MS history – part 6

One year on

One year on from my initial diagnosis, I had my annual check-up.

I had to recap my entire MS history from Day One again to another registrar and another student. I always find it difficult to remember the relapses prior to diagnosis as I didn’t recognise them for what they were at the time.

I did my usual set of tests. I had my reflexes tested, I limp-walked from one line of old red tape stuck on the floor to another one and back while he timed me on his iphone, I successfully walked an imaginary tightrope heel to toe, I read the eye chart, I resisted the pulling and pushing of my arms and legs, I had my eyes examined and I watched his finger move from left to right…

…my eyes were flickering…

“Do you want to come and have a look at this?” singling out my nystagmus to his student.

…and back again as his finger became two fingers as if making bunny ears behind an invisible head.

Back in the consultation room, my regular consultant breezed in with a student in tow. He flashed me a grin and told me how well I looked and leant against a bank of x-ray light-boxes with chin in hand as the registrar recounted his findings. At the mention of nystagmus, he lurched himself upright and held his biro vertically in front of my nose. I dutifully followed the pen, demonstrating my wonky eyes to the second student.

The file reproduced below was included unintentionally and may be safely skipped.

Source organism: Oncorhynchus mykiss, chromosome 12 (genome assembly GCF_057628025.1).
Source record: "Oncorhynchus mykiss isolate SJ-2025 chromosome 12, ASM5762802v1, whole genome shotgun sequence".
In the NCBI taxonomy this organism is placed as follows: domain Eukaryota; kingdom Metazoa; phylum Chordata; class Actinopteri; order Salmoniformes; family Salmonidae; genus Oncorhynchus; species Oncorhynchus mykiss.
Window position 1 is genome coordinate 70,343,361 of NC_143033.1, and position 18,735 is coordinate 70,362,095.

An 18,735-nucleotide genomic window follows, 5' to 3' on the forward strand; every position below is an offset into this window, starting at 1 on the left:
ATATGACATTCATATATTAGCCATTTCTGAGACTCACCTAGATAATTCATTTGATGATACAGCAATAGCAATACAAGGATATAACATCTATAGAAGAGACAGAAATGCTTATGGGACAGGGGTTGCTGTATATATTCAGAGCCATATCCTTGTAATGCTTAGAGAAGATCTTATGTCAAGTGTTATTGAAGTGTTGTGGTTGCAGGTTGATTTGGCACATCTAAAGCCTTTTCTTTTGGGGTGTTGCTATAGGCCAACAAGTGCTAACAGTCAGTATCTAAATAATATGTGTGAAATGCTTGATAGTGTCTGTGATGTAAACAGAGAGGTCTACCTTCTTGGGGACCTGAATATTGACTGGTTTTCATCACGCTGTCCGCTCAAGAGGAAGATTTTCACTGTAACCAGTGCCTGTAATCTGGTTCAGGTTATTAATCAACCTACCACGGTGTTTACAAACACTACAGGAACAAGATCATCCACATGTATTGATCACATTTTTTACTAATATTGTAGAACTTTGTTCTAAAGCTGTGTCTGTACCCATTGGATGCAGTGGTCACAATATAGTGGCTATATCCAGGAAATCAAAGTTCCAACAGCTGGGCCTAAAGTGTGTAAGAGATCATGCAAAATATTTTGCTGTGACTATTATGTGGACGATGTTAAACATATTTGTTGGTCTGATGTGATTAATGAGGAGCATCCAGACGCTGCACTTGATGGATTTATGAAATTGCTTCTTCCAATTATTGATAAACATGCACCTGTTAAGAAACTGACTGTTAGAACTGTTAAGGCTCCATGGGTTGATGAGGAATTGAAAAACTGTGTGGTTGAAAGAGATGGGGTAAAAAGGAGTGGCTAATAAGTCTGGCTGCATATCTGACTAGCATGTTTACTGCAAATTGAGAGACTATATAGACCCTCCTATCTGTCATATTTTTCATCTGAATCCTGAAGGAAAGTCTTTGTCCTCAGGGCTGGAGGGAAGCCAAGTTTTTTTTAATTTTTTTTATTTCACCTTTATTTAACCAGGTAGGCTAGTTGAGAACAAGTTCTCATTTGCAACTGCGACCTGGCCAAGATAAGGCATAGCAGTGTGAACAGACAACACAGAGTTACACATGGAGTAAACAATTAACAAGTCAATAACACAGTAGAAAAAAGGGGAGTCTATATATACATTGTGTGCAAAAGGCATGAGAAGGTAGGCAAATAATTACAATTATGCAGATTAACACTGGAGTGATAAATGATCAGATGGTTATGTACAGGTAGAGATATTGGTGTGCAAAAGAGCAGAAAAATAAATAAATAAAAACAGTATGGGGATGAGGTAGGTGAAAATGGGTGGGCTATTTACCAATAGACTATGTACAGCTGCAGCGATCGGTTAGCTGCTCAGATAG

He also noted my intranuclear opthalmoplegia again, which his registrar had missed.

Anyway, in summary, I have had only had one minor relapse in the last year, so the medication seems to be working and I can continue with it. An appointment is to be made at my local hospital, so they can try me with prism-lensed spectacles that may correct my double-vision. I have regained my balance: standing up straight with my eyes closed, I don’t keel over and I can walk heel-to-toe across a room, neither of which I could do the year before.
I also need an extra blood test to see how my system is coping with the Beta Interferon.

“You’re doing very well,” grinned my consultant (cheerfully disregarding my mentioning pain and fatigue) before fielding a couple of my questions, shaking my hand and breezing out again.

In a rare moment of symmetry, my car passed it’s MOT a day later only needing a headlight adjusting.

<< Part 5 – The medication arrives

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